Young gems, hidden in a rough story
UWM's Peck School of the Arts puts on a performance with a high-energy ensemble and a hard-to-swallow plot line.
On that strange spectrum between college and professional theater, I was hoping the UWM Peck School production of Andrew Lippa’s The Wild Party, a ’20s set musical about a vaudeville couple whose relationship is on a downward spiral, would land somewhere closer to the latter end. Instead, there was a wild range of talent and entertainment value, with a few gems hidden within.
The opening number went to Queenie (Kelly Cline), clearly our sexy vaudeville heroine. Cline looked stunning in her roaring twenties get-up, but her initial performance didn’t match the confident outfit. Instead her voice meekly peeped through the sound system for a good while until she found her volume later in the show. Throughout the musical, she would slide between slightly off-key (“Out of the Blue”) and booming diva (“Who Is This Man”).
Queenie’s game is to throw a raging party for her live-in boyfriend, Burrs (Kyle Sternad). The first few numbers set the scene: Queenie and Burrs halted their restless single lives when they found each other, and for a while their relationship was hot and heavy and wonderful. Three years later: Burrs is calling Queenie a “lazy slut,” hitting her with an alarming frequency and forcing intimacy. Queenie is (obviously) spiteful, and so hopes to…embarrass him at this party by getting him super wasted? This was an important plot point that I maybe just missed; suffice it to say the party was full of scheming and resentment.
The fun numbers “What a Party” and “Raise the Roof,” both using the full force of the talented ensemble, were well done and peppy. Here entered Kate (Sally Staats), singing a stunning “Look at Me Now.” Kate is the edgy, brunette party girl to juxtapose Queenie’s blonde, virgin-esque persona. She brings a man, Black (Cleary Breunig), who’s instantly drawn to Queenie as Kate schemes to snatch up Burrs. God only knows why Kate would want him — Burrs spends the entire party as an aggressive, insulting horror.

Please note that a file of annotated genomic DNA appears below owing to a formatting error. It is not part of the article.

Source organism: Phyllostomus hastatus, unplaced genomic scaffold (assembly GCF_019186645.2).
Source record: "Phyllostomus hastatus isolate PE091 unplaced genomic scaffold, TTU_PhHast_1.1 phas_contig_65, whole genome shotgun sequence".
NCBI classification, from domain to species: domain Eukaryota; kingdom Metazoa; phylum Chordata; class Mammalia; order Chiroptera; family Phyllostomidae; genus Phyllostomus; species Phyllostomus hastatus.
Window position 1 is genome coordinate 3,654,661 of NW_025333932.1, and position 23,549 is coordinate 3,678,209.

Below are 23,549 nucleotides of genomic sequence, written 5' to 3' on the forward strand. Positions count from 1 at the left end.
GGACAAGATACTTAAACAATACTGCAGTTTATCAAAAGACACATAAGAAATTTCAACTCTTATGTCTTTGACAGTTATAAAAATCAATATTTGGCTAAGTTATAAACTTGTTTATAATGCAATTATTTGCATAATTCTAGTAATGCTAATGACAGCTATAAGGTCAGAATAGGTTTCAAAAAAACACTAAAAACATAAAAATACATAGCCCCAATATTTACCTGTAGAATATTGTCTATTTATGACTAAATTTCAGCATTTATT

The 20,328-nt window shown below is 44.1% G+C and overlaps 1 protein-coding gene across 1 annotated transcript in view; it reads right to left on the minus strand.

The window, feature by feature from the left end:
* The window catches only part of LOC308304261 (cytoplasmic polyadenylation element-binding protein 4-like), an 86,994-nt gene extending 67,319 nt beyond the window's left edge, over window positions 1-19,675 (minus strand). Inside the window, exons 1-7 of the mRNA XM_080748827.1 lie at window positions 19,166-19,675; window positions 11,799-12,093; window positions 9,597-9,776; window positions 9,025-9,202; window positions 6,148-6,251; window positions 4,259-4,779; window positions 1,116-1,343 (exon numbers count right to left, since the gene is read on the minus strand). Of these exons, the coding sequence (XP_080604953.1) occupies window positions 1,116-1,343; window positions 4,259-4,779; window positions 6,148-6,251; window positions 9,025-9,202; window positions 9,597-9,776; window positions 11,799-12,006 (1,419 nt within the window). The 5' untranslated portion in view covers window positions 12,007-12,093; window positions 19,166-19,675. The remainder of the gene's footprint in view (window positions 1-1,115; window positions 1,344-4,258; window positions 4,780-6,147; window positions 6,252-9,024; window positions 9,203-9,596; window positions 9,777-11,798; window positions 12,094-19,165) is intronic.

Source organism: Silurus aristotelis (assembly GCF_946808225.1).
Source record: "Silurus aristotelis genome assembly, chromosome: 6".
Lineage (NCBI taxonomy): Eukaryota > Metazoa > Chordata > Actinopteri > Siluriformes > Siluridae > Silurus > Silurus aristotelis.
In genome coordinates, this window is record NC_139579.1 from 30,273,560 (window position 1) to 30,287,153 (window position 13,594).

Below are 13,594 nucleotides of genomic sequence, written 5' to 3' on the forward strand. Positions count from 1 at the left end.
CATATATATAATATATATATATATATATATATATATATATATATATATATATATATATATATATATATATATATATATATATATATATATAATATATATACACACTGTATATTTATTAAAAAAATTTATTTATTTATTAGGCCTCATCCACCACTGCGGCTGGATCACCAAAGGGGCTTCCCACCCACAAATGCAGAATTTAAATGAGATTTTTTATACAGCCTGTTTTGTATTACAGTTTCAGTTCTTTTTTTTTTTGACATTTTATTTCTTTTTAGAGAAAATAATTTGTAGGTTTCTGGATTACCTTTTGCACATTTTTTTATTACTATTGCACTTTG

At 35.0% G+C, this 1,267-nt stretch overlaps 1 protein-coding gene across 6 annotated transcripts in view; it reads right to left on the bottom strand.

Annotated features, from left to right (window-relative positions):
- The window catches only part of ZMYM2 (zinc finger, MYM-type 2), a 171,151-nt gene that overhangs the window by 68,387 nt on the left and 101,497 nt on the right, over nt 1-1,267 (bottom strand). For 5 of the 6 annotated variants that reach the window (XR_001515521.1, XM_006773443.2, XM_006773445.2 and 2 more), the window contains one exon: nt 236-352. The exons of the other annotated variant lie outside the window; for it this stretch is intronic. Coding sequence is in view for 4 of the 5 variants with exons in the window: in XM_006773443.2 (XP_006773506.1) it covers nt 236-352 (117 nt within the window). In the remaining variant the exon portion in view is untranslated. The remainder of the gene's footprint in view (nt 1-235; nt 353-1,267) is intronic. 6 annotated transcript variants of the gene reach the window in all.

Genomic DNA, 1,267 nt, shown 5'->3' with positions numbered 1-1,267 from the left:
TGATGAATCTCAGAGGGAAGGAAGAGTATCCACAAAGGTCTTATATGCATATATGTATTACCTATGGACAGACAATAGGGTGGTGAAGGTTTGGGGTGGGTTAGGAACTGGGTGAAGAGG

A break from the storyline is offered by Madelaine (Sammy Goodrich), singing “An Old-Fashioned Love Story.” The catch is that Madelaine is a lesbian, hungrily seeking a hook-up. The song uses clichés and expletives to rile up the audience, which felt a little cheap.
The musical’s choreography was a little jerky as well. Choreographer Darci Brown Wutz’s blocking and the script itself require a strong physicality from the cast (the women are often caressed and all-but-felt up by the men), but a “my grandparents are watching” tentativeness overshadowed the play.
There were two real rays of sunshine—“Two of a Kind” in the first act and “Let Me Drown” during the second. “Two of a Kind” featured Eddie (Chris MacGregor) and Mae (Ashley Purpora), a couple at the party just singing about how much they like each other. It was sweet, refreshing, and downright adorable.
“Let Me Drown” was a triumph for the ensemble altogether. The song belongs to Burrs, whose anger at this point has disintegrated into self-destruction. He corrals the help of his party-goers (deep into the bottle already) for bottomless drinking. The song relies simply on voices and clapping at times, making the drop-in from the band all the more high-energy.
With all that boozing, the party obviously derails into one very serious situation, which I won’t spoil. Although the cast was at times wonderful, I was happy to see the lights go down on the scene.
The Wild Party shows again at 7:30 p.m. tonight, Sat. Feb. 9, and at 2 p.m. Sun. Feb. 10 at the Helen Bader Concert Hall at UWM. Tickets are $17 general admission with several discounts available. Purchase online or call the box office at (414) 229-4308.